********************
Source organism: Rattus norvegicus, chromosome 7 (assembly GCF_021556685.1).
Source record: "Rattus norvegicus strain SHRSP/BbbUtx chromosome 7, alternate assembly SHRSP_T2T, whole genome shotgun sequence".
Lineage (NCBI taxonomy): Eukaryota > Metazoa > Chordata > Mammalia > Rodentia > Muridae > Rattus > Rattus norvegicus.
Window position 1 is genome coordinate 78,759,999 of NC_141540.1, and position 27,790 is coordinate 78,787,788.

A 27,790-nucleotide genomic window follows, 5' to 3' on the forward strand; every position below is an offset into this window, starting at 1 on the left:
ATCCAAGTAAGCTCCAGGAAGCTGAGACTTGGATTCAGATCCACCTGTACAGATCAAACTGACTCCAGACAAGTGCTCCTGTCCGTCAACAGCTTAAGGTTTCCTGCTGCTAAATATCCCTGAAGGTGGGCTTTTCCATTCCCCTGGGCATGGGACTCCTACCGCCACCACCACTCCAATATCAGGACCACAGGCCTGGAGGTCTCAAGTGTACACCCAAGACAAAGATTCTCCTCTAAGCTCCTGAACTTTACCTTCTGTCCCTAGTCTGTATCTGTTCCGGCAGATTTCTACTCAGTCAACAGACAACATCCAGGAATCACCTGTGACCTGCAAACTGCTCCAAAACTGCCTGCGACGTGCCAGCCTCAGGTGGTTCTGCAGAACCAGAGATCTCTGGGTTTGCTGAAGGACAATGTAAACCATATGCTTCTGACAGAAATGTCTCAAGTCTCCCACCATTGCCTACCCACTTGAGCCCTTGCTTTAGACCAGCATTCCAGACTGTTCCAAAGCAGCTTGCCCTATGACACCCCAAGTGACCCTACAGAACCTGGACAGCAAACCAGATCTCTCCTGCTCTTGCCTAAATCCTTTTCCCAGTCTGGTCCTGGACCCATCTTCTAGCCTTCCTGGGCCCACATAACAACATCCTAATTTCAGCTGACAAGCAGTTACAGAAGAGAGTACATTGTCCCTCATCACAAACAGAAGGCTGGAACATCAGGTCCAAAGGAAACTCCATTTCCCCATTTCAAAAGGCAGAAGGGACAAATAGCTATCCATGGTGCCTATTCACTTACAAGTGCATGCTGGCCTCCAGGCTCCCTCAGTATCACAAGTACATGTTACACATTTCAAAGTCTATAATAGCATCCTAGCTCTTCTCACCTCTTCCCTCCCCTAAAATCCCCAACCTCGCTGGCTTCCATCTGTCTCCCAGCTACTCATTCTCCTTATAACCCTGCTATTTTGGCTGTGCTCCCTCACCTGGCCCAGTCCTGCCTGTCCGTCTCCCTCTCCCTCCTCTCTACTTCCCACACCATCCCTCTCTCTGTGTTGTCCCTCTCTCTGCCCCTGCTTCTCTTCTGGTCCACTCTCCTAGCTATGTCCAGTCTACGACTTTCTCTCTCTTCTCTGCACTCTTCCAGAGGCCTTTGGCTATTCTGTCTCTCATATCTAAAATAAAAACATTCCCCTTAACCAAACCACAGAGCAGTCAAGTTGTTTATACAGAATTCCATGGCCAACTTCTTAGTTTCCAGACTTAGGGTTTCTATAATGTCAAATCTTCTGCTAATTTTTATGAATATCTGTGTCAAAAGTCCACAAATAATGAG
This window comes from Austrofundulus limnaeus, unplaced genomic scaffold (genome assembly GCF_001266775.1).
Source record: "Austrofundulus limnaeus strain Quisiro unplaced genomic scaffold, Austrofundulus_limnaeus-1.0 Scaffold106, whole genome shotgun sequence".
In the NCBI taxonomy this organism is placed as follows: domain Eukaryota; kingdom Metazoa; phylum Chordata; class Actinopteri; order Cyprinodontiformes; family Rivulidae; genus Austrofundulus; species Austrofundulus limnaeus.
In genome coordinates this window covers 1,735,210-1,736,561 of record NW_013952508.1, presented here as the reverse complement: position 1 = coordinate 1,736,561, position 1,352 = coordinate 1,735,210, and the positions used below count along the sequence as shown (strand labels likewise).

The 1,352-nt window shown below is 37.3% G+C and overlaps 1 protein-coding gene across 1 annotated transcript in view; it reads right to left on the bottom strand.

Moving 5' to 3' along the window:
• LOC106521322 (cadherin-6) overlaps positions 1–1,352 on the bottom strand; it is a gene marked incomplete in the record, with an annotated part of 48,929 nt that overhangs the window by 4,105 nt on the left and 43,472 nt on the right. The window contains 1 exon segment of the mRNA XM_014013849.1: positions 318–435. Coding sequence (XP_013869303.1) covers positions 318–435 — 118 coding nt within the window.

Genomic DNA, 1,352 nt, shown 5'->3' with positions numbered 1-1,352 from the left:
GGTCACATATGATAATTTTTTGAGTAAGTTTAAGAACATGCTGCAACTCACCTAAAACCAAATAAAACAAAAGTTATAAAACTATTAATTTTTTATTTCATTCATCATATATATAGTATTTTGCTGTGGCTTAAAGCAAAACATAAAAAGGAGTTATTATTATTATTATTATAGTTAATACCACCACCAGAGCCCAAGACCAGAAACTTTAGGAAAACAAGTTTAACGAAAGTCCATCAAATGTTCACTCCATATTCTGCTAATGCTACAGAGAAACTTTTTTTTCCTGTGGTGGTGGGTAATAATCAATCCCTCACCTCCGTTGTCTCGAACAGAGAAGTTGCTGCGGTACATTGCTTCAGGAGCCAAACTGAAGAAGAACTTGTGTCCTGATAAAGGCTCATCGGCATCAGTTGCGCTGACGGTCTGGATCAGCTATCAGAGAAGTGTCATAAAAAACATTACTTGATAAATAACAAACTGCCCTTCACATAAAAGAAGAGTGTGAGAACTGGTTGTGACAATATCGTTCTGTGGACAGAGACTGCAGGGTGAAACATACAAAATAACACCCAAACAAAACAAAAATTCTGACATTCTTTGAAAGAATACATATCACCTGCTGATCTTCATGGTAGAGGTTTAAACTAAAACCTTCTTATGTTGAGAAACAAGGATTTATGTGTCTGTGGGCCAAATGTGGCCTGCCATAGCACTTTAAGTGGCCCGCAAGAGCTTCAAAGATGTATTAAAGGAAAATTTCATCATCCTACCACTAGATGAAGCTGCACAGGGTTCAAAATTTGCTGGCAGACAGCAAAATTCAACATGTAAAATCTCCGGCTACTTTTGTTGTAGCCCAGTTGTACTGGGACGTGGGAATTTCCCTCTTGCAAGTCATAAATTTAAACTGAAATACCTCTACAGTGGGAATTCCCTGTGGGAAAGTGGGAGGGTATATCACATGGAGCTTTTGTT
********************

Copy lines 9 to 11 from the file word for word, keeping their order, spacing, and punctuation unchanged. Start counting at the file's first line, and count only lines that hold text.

In the NCBI taxonomy this organism is placed as follows: domain Eukaryota; kingdom Metazoa; phylum Chordata; class Actinopteri; order Cyprinodontiformes; family Rivulidae; genus Austrofundulus; species Austrofundulus limnaeus.
In genome coordinates this window covers 1,735,210-1,736,561 of record NW_013952508.1, presented here as the reverse complement: position 1 = coordinate 1,736,561, position 1,352 = coordinate 1,735,210, and the positions used below count along the sequence as shown (strand labels likewise).

The 1,352-nt window shown below is 37.3% G+C and overlaps 1 protein-coding gene across 1 annotated transcript in view; it reads right to left on the bottom strand.